Tombstone Tuesday–Henry G. Schumm

Henry G. Schumm, Zion Lutheran Cemetery, Schumm, Van Wert County, Ohio.

This is the tombstone of Henry G. Schumm, located in row 4 of Zion Lutheran Cemetery, Schumm, Van Wert County, Ohio. The marker is inscribed:

Henry G. Schumm

Georg Heinrich Schumm was born 14 November 1854 near Schumm in Willshire Township, Van Wert County, Ohio. He was the tenth of fourteen children born to Georg Martin and Maria (Pflüger) Schumm. Henry was baptized 19 November 1854 at home. His baptismal sponsors were Ludwig Schumm and wife, Friedrich Schumm and wife and Pastor John Georg Streckfuss and his wife Margaretha. Henry’s father, George Martin, was one of the Schumms that immigrated to America in 1833.

Heinrich G. Schumm married Anna Roehm on 1 April 1879 at the home of her parents. They had the following children: Maria Amalia (1880-1946; m. John Henry “Hugo” Schumm), Anna Wilhemina (1883-1901), Henrietta Clara (1885-1901), Walter Emanuel (1888-1967; m. Erna Theresa Schumm) and Esther Emilie (1893-1983; m. Amos C. Schumm).

Henry’s wife Anna (1857-1901) died in 1901 and Henry married Wilhelmina (Kramer/Kroemer) Limecooley on 23 November 1904 in Allen County, Indiana, by Henry Luchn. [1]

Henry George Schumm died 26 July 1939 near Schumm at the age of 84 years, 8 months and 12 days. He was buried 29 July 1939 in Zion Lutheran Cemetery.  His funeral text was 1 Timothy 1:15, with Pastor A. Moeller officiating.


H.G. Schumm Laid To Rest Saturday
With simple, but impressive rites, Henry G. Schumm, one of the oldest members of Zion Lutheran Church at Schumm, was laid to rest in the congregation’s cemetery at Schumm, last Saturday afternoon.

A German service was conducted at the old homestead for the family and other relatives. A girls’ choir sang in German the ancient choral: “Lord Jesus Who Dost Love Me,” a favorite hymn of the departed grandfather.

The service in the church was conducted in English. The Walther League Choir sang a 17th century selection appropriate for the occasion. The pastor of the church at Schumm was in charge of both services. In spite of the inclement weather, a large number of relatives and friends from far and near filled the church to pay last respects to Grandfather Schumm. [2]


[1] Indiana Marriages 1811-1959, Allen County, Indiana, Vol. 27:38, digital image, ( : accessed 10 December 2012).

[2] The Willshire Herald, Willshire, Ohio, 27 July 1939, p.8.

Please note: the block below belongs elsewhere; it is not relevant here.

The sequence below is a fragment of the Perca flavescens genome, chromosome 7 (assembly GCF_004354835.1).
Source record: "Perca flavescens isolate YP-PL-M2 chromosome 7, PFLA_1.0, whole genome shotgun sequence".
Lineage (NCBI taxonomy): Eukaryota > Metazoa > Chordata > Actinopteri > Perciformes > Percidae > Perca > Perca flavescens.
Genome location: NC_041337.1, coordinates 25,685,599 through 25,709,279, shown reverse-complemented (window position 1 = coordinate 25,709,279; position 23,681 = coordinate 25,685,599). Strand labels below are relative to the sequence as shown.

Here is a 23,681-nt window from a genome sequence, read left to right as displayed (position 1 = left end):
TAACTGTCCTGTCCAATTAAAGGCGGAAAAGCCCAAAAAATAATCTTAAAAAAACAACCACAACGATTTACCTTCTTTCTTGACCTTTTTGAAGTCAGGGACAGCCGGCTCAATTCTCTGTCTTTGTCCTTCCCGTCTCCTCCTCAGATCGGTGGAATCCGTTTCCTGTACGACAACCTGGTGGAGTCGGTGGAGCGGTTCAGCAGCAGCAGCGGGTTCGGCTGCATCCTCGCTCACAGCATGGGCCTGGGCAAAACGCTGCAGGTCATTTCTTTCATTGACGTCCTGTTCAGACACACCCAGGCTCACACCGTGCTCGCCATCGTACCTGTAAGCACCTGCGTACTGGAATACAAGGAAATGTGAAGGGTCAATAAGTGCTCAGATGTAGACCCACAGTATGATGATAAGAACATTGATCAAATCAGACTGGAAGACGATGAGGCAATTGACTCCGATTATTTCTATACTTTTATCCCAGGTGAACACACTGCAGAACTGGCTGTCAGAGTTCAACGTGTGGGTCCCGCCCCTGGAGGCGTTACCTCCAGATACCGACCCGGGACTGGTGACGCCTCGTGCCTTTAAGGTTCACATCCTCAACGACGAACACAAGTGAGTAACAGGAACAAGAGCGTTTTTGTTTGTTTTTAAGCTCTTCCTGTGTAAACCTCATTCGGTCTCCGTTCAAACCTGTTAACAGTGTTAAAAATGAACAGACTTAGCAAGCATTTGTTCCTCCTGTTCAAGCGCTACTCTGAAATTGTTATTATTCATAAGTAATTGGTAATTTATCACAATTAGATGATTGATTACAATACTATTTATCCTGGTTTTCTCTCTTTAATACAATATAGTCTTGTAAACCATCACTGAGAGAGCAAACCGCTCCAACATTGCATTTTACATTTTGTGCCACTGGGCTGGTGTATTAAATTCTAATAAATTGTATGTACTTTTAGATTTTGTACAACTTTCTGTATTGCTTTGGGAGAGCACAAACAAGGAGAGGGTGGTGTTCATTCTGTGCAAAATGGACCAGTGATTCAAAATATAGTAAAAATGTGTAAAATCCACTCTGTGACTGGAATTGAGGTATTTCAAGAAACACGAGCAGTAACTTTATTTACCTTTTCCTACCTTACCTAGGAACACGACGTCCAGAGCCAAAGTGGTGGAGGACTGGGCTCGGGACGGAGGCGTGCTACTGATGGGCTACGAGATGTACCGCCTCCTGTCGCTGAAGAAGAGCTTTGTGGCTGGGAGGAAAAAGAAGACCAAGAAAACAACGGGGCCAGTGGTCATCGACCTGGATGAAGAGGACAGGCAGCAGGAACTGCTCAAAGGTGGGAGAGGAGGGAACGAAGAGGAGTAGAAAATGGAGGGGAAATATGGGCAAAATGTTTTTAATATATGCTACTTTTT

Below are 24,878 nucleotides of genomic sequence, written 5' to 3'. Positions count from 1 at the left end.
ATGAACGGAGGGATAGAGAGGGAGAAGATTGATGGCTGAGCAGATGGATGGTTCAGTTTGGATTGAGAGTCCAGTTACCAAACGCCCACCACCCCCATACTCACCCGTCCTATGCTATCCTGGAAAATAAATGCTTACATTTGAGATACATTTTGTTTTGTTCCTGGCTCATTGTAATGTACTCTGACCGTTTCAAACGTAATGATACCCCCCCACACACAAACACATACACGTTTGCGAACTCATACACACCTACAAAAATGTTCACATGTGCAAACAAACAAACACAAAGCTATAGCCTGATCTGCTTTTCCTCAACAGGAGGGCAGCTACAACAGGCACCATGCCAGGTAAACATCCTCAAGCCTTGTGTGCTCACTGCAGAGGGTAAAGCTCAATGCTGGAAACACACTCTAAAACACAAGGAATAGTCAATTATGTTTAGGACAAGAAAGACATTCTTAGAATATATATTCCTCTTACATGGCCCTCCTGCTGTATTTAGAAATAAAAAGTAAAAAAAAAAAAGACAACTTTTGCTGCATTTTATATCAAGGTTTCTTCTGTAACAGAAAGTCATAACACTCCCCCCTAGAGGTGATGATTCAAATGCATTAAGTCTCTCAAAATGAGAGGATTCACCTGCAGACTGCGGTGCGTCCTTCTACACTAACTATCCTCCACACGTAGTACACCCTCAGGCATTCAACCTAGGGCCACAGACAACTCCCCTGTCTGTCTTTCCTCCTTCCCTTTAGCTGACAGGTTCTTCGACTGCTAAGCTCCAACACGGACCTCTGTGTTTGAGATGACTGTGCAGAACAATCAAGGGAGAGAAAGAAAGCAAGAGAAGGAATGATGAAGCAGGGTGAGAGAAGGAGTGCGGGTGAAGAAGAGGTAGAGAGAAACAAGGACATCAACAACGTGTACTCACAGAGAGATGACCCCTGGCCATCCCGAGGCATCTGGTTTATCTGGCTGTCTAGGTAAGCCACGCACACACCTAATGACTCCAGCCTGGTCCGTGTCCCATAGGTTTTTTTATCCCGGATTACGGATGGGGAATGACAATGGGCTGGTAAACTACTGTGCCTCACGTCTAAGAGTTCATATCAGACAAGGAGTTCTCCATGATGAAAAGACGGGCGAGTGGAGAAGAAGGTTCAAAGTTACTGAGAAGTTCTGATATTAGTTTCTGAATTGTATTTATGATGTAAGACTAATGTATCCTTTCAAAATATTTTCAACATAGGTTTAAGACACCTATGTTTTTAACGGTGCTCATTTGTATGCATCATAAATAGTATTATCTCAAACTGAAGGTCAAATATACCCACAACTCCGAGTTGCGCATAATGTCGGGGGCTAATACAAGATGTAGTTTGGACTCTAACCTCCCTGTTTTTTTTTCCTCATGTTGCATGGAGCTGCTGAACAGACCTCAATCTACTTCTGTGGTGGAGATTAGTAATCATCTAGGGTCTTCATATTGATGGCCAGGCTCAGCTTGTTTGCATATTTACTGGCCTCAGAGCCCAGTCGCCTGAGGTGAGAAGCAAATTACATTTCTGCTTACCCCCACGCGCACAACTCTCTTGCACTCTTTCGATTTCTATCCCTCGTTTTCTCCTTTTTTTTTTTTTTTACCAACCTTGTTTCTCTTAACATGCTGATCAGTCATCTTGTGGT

1. Zion in Willshire (Schumm) and Zion in Chatt have a very close relationship in the early days, did they not. In fact they shared ministers, etc. However, now Chatt is ELCA (or whatever the new merged Lutheran core group is) and Schumm is Missouri, if I remember correctly. Wisconsin and Missouri are the only two Lutheran denominations not rolled into the ELCA are they not? How did the two Zions get separated, do you know? As I recall, they both started out as Ohio synid because they refused to be called “Missouri” syn. (Line in the history that you put together). Of course my memory could be pretty far off on such points. Do you still have those books?

    1. A couple points of clarification. Zion Chatt and Zion Schumm were never joint congregations. As far as I know they never shared a minister. Zion Schumm has always been Missouri Synod and their congregation was established before Zion Chatt. Zion Schumm was established in 1846 and Zion Chatt in 1855. Zion Chatt was established as a break-away congregation from St. Paul Liberty. St. Paul Liberty is about 1 1/2 miles from Chatt, on Wabash Road. Zion Chatt was part of the ALC (American Lutheran Church) then joined the ELCA, which was formed about 1986. Zion Chatt voted to leave the ELCA in December 2011 and we are now part of a new synod, the NALC (North American Lutheran Church).

  2. Thanks Karen. It is great to have access to your historical knowledge.

    I have never heard of the NALC, though I must confess I could not understand how all the Lutheran churches fit into the ELCA which was just far left from anything I remembered from being raised at Zion.

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